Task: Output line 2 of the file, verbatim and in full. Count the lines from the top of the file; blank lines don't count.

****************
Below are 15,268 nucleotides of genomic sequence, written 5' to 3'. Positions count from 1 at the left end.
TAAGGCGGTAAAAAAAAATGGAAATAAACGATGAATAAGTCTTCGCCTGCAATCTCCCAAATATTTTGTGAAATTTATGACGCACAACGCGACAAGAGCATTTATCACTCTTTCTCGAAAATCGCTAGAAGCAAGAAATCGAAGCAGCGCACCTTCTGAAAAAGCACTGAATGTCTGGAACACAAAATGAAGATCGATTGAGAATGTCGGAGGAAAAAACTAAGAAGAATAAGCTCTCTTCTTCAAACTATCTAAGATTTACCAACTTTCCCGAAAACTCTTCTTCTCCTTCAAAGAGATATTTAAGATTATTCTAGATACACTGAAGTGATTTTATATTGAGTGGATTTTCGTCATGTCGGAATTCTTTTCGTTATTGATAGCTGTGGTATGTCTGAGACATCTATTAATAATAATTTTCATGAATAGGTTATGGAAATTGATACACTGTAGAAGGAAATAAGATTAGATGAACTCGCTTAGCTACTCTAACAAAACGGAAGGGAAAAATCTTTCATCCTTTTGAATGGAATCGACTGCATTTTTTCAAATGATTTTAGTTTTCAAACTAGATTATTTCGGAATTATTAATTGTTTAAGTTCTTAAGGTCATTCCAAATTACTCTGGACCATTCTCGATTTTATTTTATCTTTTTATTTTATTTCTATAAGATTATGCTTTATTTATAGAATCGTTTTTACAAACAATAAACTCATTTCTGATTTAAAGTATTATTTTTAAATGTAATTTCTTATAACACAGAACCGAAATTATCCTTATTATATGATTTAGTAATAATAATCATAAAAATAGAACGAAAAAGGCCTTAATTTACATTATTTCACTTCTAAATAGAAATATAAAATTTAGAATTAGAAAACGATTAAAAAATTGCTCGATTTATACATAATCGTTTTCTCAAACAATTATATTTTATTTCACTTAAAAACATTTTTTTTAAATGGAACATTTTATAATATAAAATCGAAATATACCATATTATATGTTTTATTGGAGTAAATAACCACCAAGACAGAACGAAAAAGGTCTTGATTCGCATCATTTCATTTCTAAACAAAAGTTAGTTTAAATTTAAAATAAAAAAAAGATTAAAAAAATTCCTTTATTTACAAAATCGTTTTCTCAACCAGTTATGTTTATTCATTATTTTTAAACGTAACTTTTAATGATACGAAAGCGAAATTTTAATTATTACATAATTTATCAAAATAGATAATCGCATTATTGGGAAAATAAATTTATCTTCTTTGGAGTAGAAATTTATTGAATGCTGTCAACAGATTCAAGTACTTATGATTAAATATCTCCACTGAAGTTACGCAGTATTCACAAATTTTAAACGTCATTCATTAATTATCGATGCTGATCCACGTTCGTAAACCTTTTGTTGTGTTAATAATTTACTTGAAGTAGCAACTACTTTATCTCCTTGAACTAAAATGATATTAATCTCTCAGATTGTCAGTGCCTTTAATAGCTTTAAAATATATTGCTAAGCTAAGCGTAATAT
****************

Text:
TAAGGCGGTAAAAAAAAATGGAAATAAACGATGAATAAGTCTTCGCCTGCAATCTCCCAAATATTTTGTGAAATTTATGACGCACAACGCGACAAGAGCATTTATCACTCTTTCTCGAAAATCGCTAGAAGCAAGAAATCGAAGCAGCGCACCTTCTGAAAAAGCACTGAATGTCTGGAACACAAAATGAAGATCGATTGAGAATGTCGGAGGAAAAAACTAAGAAGAATAAGCTCTCTTCTTCAAACTATCTAAGATTTACCAACTTTCCCGAAAACTCTTCTTCTCCTTCAAAGAGATATTTAAGATTATTCTAGATACACTGAAGTGATTTTATATTGAGTGGATTTTCGTCATGTCGGAATTCTTTTCGTTATTGATAGCTGTGGTATGTCTGAGACATCTATTAATAATAATTTTCATGAATAGGTTATGGAAATTGATACACTGTAGAAGGAAATAAGATTAGATGAACTCGCTTAGCTACTCTAACAAAACGGAAGGGAAAAATCTTTCATCCTTTTGAATGGAATCGACTGCATTTTTTCAAATGATTTTAGTTTTCAAACTAGATTATTTCGGAATTATTAATTGTTTAAGTTCTTAAGGTCATTCCAAATTACTCTGGACCATTCTCGATTTTATTTTATCTTTTTATTTTATTTCTATAAGATTATGCTTTATTTATAGAATCGTTTTTACAAACAATAAACTCATTTCTGATTTAAAGTATTATTTTTAAATGTAATTTCTTATAACACAGAACCGAAATTATCCTTATTATATGATTTAGTAATAATAATCATAAAAATAGAACGAAAAAGGCCTTAATTTACATTATTTCACTTCTAAATAGAAATATAAAATTTAGAATTAGAAAACGATTAAAAAATTGCTCGATTTATACATAATCGTTTTCTCAAACAATTATATTTTATTTCACTTAAAAACATTTTTTTTAAATGGAACATTTTATAATATAAAATCGAAATATACCATATTATATGTTTTATTGGAGTAAATAACCACCAAGACAGAACGAAAAAGGTCTTGATTCGCATCATTTCATTTCTAAACAAAAGTTAGTTTAAATTTAAAATAAAAAAAAGATTAAAAAAATTCCTTTATTTACAAAATCGTTTTCTCAACCAGTTATGTTTATTCATTATTTTTAAACGTAACTTTTAATGATACGAAAGCGAAATTTTAATTATTACATAATTTATCAAAATAGATAATCGCATTATTGGGAAAATAAATTTATCTTCTTTGGAGTAGAAATTTATTGAATGCTGTCAACAGATTCAAGTACTTATGATTAAATATCTCCACTGAAGTTACGCAGTATTCACAAATTTTAAACGTCATTCATTAATTATCGATGCTGATCCACGTTCGTAAACCTTTTGTTGTGTTAATAATTTACTTGAAGTAGCAACTACTTTATCTCCTTGAACTAAAATGATATTAATCTCTCAGATTGTCAGTGCCTTTAATAGCTTTAAAATATATTGCTAAGCTAAGCGTAATAT